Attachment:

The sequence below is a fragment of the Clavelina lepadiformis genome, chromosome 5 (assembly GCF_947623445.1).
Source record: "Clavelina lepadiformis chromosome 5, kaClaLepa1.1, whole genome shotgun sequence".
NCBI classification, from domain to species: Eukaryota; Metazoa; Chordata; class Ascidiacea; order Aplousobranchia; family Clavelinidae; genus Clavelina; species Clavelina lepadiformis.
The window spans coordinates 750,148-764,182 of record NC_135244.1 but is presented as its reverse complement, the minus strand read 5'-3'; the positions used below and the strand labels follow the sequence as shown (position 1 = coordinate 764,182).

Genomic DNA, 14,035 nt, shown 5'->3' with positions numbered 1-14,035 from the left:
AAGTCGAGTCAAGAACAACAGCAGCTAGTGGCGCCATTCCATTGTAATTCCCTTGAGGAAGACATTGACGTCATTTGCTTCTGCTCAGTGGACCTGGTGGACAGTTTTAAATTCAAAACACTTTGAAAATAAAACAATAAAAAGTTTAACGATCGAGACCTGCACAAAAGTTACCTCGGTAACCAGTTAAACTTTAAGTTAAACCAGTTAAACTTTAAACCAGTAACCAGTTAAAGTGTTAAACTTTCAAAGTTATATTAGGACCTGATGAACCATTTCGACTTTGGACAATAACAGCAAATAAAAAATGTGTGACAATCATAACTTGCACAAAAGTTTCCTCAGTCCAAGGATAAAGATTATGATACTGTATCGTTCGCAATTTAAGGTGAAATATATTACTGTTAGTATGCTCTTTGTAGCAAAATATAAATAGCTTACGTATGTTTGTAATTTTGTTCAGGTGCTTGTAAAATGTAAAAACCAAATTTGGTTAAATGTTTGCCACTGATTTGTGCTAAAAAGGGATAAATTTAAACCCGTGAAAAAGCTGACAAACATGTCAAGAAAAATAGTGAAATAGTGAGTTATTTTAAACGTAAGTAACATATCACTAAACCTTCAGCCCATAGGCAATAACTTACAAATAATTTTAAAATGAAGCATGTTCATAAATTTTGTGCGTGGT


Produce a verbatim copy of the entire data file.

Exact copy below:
The sequence below is a fragment of the Clavelina lepadiformis genome, chromosome 5 (assembly GCF_947623445.1).
Source record: "Clavelina lepadiformis chromosome 5, kaClaLepa1.1, whole genome shotgun sequence".
NCBI classification, from domain to species: Eukaryota; Metazoa; Chordata; class Ascidiacea; order Aplousobranchia; family Clavelinidae; genus Clavelina; species Clavelina lepadiformis.
The window spans coordinates 750,148-764,182 of record NC_135244.1 but is presented as its reverse complement, the minus strand read 5'-3'; the positions used below and the strand labels follow the sequence as shown (position 1 = coordinate 764,182).

Genomic DNA, 14,035 nt, shown 5'->3' with positions numbered 1-14,035 from the left:
AAGTCGAGTCAAGAACAACAGCAGCTAGTGGCGCCATTCCATTGTAATTCCCTTGAGGAAGACATTGACGTCATTTGCTTCTGCTCAGTGGACCTGGTGGACAGTTTTAAATTCAAAACACTTTGAAAATAAAACAATAAAAAGTTTAACGATCGAGACCTGCACAAAAGTTACCTCGGTAACCAGTTAAACTTTAAGTTAAACCAGTTAAACTTTAAACCAGTAACCAGTTAAAGTGTTAAACTTTCAAAGTTATATTAGGACCTGATGAACCATTTCGACTTTGGACAATAACAGCAAATAAAAAATGTGTGACAATCATAACTTGCACAAAAGTTTCCTCAGTCCAAGGATAAAGATTATGATACTGTATCGTTCGCAATTTAAGGTGAAATATATTACTGTTAGTATGCTCTTTGTAGCAAAATATAAATAGCTTACGTATGTTTGTAATTTTGTTCAGGTGCTTGTAAAATGTAAAAACCAAATTTGGTTAAATGTTTGCCACTGATTTGTGCTAAAAAGGGATAAATTTAAACCCGTGAAAAAGCTGACAAACATGTCAAGAAAAATAGTGAAATAGTGAGTTATTTTAAACGTAAGTAACATATCACTAAACCTTCAGCCCATAGGCAATAACTTACAAATAATTTTAAAATGAAGCATGTTCATAAATTTTGTGCGTGGT